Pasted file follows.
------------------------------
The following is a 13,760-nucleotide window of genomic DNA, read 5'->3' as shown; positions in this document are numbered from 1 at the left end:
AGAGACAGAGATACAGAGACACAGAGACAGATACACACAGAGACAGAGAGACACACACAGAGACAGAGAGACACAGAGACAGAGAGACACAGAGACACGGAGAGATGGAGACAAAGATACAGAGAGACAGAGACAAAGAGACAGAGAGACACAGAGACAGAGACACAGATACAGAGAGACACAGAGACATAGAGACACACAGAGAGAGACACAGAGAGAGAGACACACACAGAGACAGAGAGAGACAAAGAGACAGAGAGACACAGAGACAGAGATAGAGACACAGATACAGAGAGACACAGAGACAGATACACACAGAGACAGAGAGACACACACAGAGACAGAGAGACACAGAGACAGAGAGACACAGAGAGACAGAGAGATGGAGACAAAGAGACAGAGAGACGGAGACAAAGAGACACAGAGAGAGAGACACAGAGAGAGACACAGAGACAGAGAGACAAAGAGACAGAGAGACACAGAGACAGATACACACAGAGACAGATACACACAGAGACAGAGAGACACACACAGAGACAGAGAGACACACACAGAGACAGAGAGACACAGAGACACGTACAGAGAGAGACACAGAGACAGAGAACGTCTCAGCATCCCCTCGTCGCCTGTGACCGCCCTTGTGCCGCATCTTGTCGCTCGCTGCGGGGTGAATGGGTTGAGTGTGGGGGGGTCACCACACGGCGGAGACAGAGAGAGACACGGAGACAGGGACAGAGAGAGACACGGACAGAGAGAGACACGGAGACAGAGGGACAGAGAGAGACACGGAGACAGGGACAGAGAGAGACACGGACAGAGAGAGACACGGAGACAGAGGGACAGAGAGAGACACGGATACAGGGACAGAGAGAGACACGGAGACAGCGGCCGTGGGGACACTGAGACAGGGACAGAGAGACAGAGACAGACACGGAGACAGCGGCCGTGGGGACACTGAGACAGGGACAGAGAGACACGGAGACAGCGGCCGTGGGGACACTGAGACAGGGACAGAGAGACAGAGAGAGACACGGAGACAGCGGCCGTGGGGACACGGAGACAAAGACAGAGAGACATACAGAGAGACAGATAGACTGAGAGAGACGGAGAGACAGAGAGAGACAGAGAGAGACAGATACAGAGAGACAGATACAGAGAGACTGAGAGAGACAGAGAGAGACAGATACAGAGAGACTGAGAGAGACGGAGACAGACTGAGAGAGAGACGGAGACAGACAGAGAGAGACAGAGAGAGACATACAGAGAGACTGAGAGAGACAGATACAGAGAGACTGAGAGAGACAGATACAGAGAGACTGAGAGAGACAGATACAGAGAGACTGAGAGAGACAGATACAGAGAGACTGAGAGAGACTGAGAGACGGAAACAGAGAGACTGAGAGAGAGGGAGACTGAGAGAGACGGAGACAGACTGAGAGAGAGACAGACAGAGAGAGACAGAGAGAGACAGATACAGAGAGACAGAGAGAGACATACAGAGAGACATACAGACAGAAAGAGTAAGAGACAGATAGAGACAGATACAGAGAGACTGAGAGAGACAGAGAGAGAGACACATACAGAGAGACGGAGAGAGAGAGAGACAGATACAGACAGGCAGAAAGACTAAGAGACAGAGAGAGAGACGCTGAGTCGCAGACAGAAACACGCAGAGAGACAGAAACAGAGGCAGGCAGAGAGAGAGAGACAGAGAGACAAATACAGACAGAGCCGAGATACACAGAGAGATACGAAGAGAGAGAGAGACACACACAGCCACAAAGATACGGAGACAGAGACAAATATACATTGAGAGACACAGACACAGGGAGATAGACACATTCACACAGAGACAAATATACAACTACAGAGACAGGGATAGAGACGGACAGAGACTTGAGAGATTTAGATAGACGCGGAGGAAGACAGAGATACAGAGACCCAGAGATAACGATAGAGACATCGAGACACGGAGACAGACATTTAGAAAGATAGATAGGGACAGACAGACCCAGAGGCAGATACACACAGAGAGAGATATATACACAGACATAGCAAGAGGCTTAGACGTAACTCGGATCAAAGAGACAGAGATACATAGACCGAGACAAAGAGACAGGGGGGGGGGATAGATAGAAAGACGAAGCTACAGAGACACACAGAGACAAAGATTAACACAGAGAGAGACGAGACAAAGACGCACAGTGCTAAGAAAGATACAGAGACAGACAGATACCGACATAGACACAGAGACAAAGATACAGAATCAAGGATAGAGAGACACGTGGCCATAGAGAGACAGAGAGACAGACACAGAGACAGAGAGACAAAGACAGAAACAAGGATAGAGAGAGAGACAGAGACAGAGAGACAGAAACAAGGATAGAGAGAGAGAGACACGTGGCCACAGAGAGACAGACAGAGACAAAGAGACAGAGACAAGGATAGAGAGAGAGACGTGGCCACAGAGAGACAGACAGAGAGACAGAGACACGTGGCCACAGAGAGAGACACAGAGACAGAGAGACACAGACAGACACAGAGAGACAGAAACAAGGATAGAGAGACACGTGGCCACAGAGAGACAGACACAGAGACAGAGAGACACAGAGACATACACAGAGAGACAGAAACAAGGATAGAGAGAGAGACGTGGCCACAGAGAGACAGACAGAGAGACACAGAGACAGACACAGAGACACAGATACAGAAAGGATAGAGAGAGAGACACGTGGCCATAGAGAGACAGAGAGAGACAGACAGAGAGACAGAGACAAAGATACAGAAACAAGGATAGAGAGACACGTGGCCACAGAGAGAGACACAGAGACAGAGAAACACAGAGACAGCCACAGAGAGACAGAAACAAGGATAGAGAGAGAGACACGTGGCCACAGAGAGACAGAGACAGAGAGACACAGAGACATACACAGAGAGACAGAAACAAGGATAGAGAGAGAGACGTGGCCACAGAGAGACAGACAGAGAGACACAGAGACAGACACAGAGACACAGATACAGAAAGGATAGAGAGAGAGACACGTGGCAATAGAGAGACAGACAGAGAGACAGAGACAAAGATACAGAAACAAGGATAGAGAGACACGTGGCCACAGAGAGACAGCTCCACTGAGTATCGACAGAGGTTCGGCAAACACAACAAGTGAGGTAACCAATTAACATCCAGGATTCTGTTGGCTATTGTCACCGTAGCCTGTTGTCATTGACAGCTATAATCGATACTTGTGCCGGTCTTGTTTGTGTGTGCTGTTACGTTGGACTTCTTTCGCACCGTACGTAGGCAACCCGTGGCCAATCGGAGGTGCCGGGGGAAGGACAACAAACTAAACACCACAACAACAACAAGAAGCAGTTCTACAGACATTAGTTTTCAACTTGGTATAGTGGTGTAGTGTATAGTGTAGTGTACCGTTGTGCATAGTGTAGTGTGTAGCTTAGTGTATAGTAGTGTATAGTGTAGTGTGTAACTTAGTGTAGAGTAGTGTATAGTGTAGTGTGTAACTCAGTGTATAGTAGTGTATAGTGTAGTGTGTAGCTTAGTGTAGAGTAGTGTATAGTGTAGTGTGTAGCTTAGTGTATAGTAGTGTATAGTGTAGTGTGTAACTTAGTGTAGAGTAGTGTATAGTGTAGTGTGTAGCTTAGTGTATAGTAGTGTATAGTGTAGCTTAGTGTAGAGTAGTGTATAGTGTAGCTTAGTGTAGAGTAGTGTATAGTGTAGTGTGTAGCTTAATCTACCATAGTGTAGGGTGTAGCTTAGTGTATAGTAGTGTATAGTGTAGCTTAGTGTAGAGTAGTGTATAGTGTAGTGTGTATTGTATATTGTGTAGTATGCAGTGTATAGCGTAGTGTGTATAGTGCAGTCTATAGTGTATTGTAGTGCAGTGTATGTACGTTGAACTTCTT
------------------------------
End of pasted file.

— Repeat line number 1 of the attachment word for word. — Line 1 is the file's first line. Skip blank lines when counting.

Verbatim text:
The following is a 13,760-nucleotide window of genomic DNA, read 5'->3' as shown; positions in this document are numbered from 1 at the left end: